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A Survival Guide For Aging: Never Surrender


There’s something quite disconcerting when your child—a child who has not yet seen his 17th let alone 20th, 30th or yikes 40th b-day—declares he feels old.

Making matters worse he’s made this revolutionary statement not once but twice this past month. The first time—when Monster University was released.

He recalls seeing its predecessor as a small child. The second was after his volunteer Vacation Bible School church gig where for the most part he sang silly songs and played goofy games with 5, 6, 7, and 8-year olds.

Their boundless energy made him feel old.

OLD….HA! Nice try there, young whippersnapper! How can you feel old when you don’t even drive yet and your mom is your 1-800-taxi service? To which my conscious said—HA! Nice try deflecting the issue there, Alison.

When your child feels old, or worse, when said child tells you he feels old, how the heck does that make you feel?

In a word—ancient.

Now, I’m what a friend of mine born the same year as me coined a cusp kid. We don’t quite fit in with the Boomers and we don’t quite fit in with the Gen Xers. We traverse that Boomer/Gen X gamut, whichever way the wind blows on any given day. Sorta like a tumbleweed. And what do we cusp kids love to defy most? Aging. Gulp. There I said it.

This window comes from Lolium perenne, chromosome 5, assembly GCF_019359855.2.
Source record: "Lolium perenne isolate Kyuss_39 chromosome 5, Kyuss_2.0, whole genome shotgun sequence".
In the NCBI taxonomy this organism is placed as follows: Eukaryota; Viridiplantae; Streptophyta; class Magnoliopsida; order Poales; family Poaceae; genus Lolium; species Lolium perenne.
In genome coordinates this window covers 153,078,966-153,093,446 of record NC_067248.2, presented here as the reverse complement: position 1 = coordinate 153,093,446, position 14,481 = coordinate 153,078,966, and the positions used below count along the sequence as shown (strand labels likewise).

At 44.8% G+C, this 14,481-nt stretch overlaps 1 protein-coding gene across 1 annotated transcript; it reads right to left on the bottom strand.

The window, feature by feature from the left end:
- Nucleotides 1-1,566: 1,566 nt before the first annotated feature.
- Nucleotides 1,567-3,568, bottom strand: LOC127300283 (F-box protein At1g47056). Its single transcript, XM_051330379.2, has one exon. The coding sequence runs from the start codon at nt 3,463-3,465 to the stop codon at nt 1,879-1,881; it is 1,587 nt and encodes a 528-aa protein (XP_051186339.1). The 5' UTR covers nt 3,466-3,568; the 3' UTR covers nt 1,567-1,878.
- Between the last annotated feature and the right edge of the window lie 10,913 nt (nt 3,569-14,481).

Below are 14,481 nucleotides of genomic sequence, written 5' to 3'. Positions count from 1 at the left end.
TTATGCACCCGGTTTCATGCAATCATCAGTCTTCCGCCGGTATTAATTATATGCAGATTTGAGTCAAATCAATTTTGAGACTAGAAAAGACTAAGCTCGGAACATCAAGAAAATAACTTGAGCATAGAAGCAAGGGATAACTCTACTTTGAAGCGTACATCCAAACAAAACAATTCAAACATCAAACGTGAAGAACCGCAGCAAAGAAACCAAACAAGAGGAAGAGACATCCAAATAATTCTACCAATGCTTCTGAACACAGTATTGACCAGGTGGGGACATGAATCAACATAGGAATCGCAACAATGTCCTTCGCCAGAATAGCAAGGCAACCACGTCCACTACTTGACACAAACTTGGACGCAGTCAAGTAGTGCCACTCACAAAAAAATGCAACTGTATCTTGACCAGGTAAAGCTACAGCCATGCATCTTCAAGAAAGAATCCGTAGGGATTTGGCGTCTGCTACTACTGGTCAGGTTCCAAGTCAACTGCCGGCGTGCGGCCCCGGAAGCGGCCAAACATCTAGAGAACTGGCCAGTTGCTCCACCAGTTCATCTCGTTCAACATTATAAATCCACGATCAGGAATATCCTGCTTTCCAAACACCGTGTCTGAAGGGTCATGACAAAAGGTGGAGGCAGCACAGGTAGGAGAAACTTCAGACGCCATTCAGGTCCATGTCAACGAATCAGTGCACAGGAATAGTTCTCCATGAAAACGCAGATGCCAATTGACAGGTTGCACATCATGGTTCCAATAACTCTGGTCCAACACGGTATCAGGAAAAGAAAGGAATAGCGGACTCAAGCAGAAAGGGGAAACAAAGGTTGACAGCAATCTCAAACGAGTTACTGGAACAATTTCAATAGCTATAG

Yup. Those dreaded milestones, 30s, 40s, 50s. What to do? Lie down and bow to the passage of time with grace or lace up those boxing gloves and fight back every step of the way.

I say fight back every step of the way. To be honest chronological age is something I never pondered much. It wasn’t until my son mentioned age that I entertained the concept of not only visiting the topic but perhaps even addressing it.

But the truth was, I was at that 50’s crossroad. So what did that mean? An AARP card? Senior discounts? Hormone replacement therapy seemed just around the corner. Would I start needing afternoon naps?

Perish the thought.

So I decided I could make a choice—surrender or lace up those boxing gloves and re-invent the wheel. Or as is my case, bust out the pen and paper and rewrite the story. Sixty is the new 30 or so the high-tech, high-financed, ad campaigns say.

Hence, this survival guide to aging:

  1. Go to the playground and hit the swings, climb the jungle gym, master the monkey bars.
  2. When served peas toss them, and then toss a tantrum for not getting your dessert.
  3. Refuse to go to bed at a reasonable hour.
  4. Draw a picture and not only color out of the lines but color on the walls.
  5. Scream I hate you five times per day when you don’t get your way.

Wait, the list isn’t quite working for you? No desire to regress to that toddler state of mind? How about this one:

  1. Tackle a new challenge or adventure—hike a mountain, learn to scuba dive or surf, learn a new language, or return to school to attain a new degree.
  2. Laugh. Don’t take yourself or your age too seriously.
  3. Spend time with those older than you…listen to their stories and learn something.
  4. Spend time with those younger than you….watch them play and learn something.
  5. Most of all embrace it—enjoy the age you are and don’t let anyone tell you that you are old.

Read more posts by Alison Blasko here. Alison blogs for JenningsWire.


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